Most teenagers get braces at some point. Braces are a standard orthodontic treatment that can correct tooth and jaw alignment concerns. However, you may have some questions about what your child's orthodontic treatment will entail. Here are four things you should know about getting your teen braces:
1. Starting younger is often better.
Many parents are concerned about damaging their child's teeth by getting them braces too early. However, this doesn't need to be a concern. Braces are actually more effective when used from an early age. Between the ages of ten and fourteen, your child's bones are still developing, and this includes their jawbones. Braces can help gently shift your child's teeth and jawbones into a better position before their bones totally set. As long as your child has all their permanent teeth, they are a good candidate for braces.
2. Teens can be self-conscious about braces.
Some teenagers are very sensitive about their looks. They may be afraid of the drastic difference metal braces will make to their appearance. You can help by being encouraging and talking them through what they can expect. Remind your teenager that braces are only temporary, but they will create a beautiful smile that will last a lifetime. If your teenager is absolutely resistant to the idea of metal braces, they may be a candidate for clear aligners or lingual braces instead. Lingual braces attach to your child's tooth on the inside, near their tongue; this makes them more discreet than other types of braces.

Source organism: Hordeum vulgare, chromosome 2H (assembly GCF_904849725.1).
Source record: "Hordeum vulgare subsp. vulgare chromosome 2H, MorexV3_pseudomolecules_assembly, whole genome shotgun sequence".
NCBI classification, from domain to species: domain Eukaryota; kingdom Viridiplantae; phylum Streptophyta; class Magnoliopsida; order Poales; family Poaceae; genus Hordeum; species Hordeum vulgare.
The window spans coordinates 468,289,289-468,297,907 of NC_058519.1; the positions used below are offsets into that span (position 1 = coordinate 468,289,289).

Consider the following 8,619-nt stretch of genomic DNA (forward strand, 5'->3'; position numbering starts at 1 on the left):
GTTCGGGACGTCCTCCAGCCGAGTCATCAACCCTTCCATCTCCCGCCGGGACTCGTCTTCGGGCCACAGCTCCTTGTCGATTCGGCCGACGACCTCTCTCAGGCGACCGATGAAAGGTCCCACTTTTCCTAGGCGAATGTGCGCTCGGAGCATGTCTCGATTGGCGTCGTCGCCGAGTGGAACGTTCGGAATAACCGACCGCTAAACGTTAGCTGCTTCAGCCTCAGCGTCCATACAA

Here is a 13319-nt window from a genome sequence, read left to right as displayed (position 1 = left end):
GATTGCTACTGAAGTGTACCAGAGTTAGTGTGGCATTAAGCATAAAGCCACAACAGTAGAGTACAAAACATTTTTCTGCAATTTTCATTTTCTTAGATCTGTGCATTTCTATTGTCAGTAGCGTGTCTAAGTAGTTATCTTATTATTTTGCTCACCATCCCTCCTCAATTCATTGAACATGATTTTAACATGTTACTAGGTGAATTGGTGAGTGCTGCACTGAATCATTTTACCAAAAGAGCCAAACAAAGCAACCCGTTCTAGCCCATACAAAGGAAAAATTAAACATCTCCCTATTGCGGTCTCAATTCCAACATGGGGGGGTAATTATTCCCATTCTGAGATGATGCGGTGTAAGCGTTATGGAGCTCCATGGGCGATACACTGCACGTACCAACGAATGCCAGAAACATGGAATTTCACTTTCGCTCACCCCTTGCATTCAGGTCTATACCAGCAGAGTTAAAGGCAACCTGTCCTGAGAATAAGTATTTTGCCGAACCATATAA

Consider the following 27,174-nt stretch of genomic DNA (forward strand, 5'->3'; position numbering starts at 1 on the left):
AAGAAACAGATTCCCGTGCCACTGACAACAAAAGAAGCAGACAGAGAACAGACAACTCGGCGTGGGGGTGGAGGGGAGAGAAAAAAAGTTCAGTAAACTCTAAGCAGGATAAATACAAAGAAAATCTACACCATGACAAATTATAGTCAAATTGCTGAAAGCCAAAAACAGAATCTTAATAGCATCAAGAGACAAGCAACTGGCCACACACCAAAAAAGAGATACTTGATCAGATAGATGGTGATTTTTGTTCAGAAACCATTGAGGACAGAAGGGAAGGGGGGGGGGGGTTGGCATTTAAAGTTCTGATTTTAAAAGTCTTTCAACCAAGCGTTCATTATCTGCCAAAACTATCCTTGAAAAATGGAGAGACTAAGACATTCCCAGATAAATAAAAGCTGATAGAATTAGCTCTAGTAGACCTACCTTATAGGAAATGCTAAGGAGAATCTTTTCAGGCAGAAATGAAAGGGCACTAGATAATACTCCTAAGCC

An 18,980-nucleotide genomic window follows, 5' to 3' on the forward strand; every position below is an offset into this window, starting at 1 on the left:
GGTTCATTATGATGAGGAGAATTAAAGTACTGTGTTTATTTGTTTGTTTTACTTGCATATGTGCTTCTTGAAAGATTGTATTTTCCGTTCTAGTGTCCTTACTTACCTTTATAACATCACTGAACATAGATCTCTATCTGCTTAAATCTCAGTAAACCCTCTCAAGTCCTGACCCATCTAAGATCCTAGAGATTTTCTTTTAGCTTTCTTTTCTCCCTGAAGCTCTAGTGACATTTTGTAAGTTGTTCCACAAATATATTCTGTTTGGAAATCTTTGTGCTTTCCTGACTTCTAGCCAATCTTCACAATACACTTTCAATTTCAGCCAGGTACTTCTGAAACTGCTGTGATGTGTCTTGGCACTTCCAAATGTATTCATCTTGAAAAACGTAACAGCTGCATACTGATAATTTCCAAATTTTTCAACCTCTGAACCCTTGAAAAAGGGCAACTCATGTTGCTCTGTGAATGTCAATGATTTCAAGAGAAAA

3. Discomfort is to be expected.
At times, wearing braces can be uncomfortable or even painful. This is especially true right after your teen's orthodontist tightens their wires. Your teen might be particularly grumpy on these days, so try to cut them a little slack. You can help them manage their discomfort by reminding them to take ibuprofen or a similar pain reliever. Bite wafers are thin pieces of plastic meant to be chewed and bitten. Biting down on a bite wafer can temporarily ease the discomfort associated with braces.
4. Retainers are necessary.
The day your teen finally gets their braces removed is a momentous occasion. Your child will likely be excited to eat all the foods they couldn't have during their orthodontic treatment, such as popcorn and whole apples. However, orthodontic treatment doesn't end when the braces come off. Your child will need to wear a retainer constantly for a few months following their braces removal. Once the orthodontist clears them, they will switch to wearing their retainer only at night. Teenagers aren't always the most responsible, so you may need to remind them to wear their retainer.